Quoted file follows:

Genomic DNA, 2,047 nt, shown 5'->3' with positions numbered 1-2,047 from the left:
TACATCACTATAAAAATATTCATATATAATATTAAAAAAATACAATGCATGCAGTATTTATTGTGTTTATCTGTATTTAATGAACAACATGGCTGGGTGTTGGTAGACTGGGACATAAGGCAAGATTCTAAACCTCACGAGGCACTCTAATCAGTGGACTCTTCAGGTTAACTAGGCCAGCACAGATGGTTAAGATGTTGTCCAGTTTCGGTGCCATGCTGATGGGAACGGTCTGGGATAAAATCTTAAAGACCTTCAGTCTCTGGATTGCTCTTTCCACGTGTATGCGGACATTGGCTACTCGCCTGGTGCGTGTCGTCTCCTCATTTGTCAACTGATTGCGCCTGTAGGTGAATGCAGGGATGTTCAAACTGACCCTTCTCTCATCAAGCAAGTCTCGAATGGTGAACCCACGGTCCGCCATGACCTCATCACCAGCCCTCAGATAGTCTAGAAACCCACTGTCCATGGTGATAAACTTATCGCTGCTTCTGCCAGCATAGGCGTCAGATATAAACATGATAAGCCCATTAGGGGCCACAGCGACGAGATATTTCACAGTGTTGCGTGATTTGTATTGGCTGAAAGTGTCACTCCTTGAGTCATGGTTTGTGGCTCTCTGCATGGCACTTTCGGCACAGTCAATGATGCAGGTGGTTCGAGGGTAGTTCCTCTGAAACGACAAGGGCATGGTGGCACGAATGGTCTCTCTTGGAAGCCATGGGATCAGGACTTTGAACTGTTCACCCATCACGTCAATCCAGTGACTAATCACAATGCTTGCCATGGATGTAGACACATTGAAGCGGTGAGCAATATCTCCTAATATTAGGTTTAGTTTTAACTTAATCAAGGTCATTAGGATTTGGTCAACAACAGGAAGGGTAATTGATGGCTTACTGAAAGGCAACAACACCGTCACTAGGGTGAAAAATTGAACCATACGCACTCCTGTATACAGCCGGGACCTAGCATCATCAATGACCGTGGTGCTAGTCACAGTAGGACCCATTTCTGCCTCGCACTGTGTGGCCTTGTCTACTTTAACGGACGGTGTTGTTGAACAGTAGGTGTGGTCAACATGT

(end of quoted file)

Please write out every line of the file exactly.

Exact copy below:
Genomic DNA, 2,047 nt, shown 5'->3' with positions numbered 1-2,047 from the left:
TACATCACTATAAAAATATTCATATATAATATTAAAAAAATACAATGCATGCAGTATTTATTGTGTTTATCTGTATTTAATGAACAACATGGCTGGGTGTTGGTAGACTGGGACATAAGGCAAGATTCTAAACCTCACGAGGCACTCTAATCAGTGGACTCTTCAGGTTAACTAGGCCAGCACAGATGGTTAAGATGTTGTCCAGTTTCGGTGCCATGCTGATGGGAACGGTCTGGGATAAAATCTTAAAGACCTTCAGTCTCTGGATTGCTCTTTCCACGTGTATGCGGACATTGGCTACTCGCCTGGTGCGTGTCGTCTCCTCATTTGTCAACTGATTGCGCCTGTAGGTGAATGCAGGGATGTTCAAACTGACCCTTCTCTCATCAAGCAAGTCTCGAATGGTGAACCCACGGTCCGCCATGACCTCATCACCAGCCCTCAGATAGTCTAGAAACCCACTGTCCATGGTGATAAACTTATCGCTGCTTCTGCCAGCATAGGCGTCAGATATAAACATGATAAGCCCATTAGGGGCCACAGCGACGAGATATTTCACAGTGTTGCGTGATTTGTATTGGCTGAAAGTGTCACTCCTTGAGTCATGGTTTGTGGCTCTCTGCATGGCACTTTCGGCACAGTCAATGATGCAGGTGGTTCGAGGGTAGTTCCTCTGAAACGACAAGGGCATGGTGGCACGAATGGTCTCTCTTGGAAGCCATGGGATCAGGACTTTGAACTGTTCACCCATCACGTCAATCCAGTGACTAATCACAATGCTTGCCATGGATGTAGACACATTGAAGCGGTGAGCAATATCTCCTAATATTAGGTTTAGTTTTAACTTAATCAAGGTCATTAGGATTTGGTCAACAACAGGAAGGGTAATTGATGGCTTACTGAAAGGCAACAACACCGTCACTAGGGTGAAAAATTGAACCATACGCACTCCTGTATACAGCCGGGACCTAGCATCATCAATGACCGTGGTGCTAGTCACAGTAGGACCCATTTCTGCCTCGCACTGTGTGGCCTTGTCTACTTTAACGGACGGTGTTGTTGAACAGTAGGTGTGGTCAACATGT